And the kick may perhaps happen without the consent of the people of the island of Ireland, North and South, whose consent to any change in their political settlement was so carefully negotiated and voted on across the island, with unquantifiable benefits to the whole of the UK.
No one in Northern Ireland kids themselves: none of these issues will drive or be decisive in the debate across the UK. In fact, they may be lucky to get a mention in the mainstream national media. But perhaps the fact that the UK has a sensitive land border with another European country, and that the common context of EU membership underpins the end to a violent conflict, should be taken a little more seriously beyond Northern Ireland – or even at least noticed.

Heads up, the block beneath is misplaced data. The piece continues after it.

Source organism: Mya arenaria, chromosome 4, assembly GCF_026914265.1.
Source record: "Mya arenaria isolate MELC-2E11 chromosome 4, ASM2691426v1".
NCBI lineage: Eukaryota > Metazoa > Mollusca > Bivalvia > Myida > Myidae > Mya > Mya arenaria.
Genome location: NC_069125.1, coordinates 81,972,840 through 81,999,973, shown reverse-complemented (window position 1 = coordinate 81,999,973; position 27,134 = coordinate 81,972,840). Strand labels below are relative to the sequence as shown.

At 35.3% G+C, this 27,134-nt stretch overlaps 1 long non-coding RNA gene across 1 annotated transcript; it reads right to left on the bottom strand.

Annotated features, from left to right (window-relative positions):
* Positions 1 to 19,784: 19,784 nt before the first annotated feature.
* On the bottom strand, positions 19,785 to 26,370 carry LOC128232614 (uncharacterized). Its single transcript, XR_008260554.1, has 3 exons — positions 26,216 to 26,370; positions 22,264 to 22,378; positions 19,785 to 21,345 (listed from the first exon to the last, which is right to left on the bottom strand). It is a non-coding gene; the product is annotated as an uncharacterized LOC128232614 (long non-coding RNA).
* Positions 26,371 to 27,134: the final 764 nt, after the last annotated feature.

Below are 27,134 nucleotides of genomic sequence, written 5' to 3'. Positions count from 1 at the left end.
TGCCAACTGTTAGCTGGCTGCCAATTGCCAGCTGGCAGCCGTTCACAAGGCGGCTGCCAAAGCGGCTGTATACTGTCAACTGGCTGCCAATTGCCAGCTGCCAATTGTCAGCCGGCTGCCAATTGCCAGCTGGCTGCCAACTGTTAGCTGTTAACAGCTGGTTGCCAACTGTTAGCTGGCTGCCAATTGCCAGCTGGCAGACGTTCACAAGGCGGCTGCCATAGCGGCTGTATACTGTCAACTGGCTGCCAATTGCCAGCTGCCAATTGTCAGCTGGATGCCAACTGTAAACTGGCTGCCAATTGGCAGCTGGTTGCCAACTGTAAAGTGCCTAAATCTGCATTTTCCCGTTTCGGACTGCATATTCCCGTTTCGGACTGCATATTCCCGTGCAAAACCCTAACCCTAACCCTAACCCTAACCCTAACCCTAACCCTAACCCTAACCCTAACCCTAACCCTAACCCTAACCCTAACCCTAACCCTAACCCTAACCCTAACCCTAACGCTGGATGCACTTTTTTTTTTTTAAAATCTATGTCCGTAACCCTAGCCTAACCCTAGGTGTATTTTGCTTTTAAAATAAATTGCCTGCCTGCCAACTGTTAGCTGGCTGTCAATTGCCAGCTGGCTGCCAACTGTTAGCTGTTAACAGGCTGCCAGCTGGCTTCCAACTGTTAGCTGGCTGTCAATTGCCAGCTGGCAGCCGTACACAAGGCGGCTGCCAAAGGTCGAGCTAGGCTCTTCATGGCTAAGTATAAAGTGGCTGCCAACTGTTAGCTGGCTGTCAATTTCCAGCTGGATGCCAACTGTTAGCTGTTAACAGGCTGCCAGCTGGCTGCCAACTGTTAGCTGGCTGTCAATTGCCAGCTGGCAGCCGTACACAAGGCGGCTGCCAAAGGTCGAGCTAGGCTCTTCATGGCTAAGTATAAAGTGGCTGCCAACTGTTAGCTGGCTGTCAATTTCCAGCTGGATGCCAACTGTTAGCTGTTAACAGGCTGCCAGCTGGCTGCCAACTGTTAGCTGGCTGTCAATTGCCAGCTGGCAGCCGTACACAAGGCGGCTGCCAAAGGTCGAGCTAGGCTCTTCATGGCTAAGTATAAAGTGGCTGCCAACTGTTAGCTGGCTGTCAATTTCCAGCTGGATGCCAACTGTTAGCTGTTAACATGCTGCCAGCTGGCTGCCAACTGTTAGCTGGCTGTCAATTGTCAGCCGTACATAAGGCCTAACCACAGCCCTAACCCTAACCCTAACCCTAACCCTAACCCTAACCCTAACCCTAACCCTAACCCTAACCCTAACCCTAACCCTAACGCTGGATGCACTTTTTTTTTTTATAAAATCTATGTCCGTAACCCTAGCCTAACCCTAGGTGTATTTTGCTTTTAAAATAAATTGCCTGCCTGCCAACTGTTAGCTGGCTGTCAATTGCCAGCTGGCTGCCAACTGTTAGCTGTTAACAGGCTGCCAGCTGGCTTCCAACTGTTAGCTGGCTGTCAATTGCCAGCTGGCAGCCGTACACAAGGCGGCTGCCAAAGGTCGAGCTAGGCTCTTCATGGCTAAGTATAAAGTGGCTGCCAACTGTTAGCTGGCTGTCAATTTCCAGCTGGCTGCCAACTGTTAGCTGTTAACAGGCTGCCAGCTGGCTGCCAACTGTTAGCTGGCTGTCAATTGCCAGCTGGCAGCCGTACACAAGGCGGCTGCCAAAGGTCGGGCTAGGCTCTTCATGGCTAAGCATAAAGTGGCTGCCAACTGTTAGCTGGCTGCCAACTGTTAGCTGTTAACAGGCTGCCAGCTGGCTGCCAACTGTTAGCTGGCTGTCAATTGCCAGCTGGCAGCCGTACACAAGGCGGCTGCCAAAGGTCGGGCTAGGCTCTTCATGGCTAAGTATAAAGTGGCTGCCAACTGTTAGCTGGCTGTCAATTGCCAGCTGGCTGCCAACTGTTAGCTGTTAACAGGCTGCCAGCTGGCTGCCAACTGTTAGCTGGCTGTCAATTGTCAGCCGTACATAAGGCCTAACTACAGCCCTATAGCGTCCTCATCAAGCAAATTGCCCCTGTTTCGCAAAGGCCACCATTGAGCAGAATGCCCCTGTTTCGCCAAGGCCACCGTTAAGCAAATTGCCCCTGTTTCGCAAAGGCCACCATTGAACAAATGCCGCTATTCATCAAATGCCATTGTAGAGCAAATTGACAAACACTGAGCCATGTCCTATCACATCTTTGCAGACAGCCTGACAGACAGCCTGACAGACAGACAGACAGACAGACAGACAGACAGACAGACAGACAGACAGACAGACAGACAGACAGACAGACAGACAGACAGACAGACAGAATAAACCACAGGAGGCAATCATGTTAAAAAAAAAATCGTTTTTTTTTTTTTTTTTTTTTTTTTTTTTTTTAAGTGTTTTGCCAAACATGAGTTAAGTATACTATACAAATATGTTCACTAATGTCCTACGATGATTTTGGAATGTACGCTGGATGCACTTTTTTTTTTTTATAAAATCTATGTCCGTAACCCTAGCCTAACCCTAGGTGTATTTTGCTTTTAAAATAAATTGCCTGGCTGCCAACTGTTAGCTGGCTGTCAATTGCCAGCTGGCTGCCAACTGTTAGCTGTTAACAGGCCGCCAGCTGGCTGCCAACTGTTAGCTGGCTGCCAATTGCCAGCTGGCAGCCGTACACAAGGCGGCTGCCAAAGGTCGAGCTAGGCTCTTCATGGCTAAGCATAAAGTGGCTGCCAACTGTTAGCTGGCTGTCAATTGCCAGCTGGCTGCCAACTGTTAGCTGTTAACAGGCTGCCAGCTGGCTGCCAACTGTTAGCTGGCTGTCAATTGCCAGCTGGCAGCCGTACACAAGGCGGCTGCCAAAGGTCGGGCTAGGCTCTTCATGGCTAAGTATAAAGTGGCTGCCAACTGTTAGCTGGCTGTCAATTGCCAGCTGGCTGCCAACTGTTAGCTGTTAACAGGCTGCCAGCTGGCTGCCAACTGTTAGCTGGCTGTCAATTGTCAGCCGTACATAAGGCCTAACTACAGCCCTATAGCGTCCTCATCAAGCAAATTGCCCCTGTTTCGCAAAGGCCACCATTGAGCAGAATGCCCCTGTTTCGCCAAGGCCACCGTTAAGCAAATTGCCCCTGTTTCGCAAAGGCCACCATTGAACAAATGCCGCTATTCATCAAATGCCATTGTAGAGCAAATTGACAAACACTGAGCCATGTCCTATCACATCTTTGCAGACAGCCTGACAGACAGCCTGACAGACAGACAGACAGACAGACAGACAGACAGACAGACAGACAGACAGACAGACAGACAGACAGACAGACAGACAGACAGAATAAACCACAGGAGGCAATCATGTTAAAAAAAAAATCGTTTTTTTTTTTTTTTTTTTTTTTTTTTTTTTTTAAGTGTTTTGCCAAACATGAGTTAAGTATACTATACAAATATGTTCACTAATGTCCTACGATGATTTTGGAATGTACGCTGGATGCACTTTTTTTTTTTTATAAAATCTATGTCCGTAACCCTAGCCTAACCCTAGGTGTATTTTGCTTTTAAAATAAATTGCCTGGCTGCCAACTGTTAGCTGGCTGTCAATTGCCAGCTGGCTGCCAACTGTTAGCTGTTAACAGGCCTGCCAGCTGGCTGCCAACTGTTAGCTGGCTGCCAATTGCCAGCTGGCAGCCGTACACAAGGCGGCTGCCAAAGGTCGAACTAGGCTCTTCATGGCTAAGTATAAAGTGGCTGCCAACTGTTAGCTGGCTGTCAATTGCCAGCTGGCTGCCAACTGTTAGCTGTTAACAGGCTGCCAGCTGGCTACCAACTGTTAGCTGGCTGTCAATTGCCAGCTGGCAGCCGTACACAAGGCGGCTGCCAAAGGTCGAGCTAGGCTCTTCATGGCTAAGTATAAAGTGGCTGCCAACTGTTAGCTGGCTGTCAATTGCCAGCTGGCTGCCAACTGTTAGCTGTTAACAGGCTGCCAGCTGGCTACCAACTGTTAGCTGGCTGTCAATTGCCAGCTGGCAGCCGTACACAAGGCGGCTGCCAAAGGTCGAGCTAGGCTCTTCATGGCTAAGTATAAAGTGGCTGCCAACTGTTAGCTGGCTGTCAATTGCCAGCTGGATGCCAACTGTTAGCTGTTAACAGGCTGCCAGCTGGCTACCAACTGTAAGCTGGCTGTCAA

This article was informed in part by a joint meeting on EU and British-Irish relations held by the Royal Irish Academy and British Academy on 1 March 2016. Views and opinions remain the author’s own.